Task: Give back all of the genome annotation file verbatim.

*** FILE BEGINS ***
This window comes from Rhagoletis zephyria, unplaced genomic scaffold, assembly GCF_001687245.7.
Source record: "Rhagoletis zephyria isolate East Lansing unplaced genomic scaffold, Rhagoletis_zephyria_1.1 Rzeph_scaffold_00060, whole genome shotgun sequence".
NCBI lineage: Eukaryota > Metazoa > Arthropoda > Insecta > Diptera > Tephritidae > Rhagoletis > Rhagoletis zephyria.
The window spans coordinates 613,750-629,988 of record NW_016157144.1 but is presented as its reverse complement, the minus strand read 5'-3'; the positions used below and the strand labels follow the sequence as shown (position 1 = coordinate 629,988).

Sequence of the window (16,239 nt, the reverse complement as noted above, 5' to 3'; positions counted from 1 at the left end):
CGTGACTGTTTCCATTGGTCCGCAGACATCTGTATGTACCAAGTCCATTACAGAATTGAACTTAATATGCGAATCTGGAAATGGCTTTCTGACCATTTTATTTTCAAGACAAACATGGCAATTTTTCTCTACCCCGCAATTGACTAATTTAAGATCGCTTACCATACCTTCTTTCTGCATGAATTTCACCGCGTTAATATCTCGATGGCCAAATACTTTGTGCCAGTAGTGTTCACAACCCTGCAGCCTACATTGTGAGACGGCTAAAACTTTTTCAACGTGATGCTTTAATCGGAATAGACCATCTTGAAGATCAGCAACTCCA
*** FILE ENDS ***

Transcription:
This window comes from Rhagoletis zephyria, unplaced genomic scaffold, assembly GCF_001687245.7.
Source record: "Rhagoletis zephyria isolate East Lansing unplaced genomic scaffold, Rhagoletis_zephyria_1.1 Rzeph_scaffold_00060, whole genome shotgun sequence".
NCBI lineage: Eukaryota > Metazoa > Arthropoda > Insecta > Diptera > Tephritidae > Rhagoletis > Rhagoletis zephyria.
The window spans coordinates 613,750-629,988 of record NW_016157144.1 but is presented as its reverse complement, the minus strand read 5'-3'; the positions used below and the strand labels follow the sequence as shown (position 1 = coordinate 629,988).

Sequence of the window (16,239 nt, the reverse complement as noted above, 5' to 3'; positions counted from 1 at the left end):
CGTGACTGTTTCCATTGGTCCGCAGACATCTGTATGTACCAAGTCCATTACAGAATTGAACTTAATATGCGAATCTGGAAATGGCTTTCTGACCATTTTATTTTCAAGACAAACATGGCAATTTTTCTCTACCCCGCAATTGACTAATTTAAGATCGCTTACCATACCTTCTTTCTGCATGAATTTCACCGCGTTAATATCTCGATGGCCAAATACTTTGTGCCAGTAGTGTTCACAACCCTGCAGCCTACATTGTGAGACGGCTAAAACTTTTTCAACGTGATGCTTTAATCGGAATAGACCATCTTGAAGATCAGCAACTCCA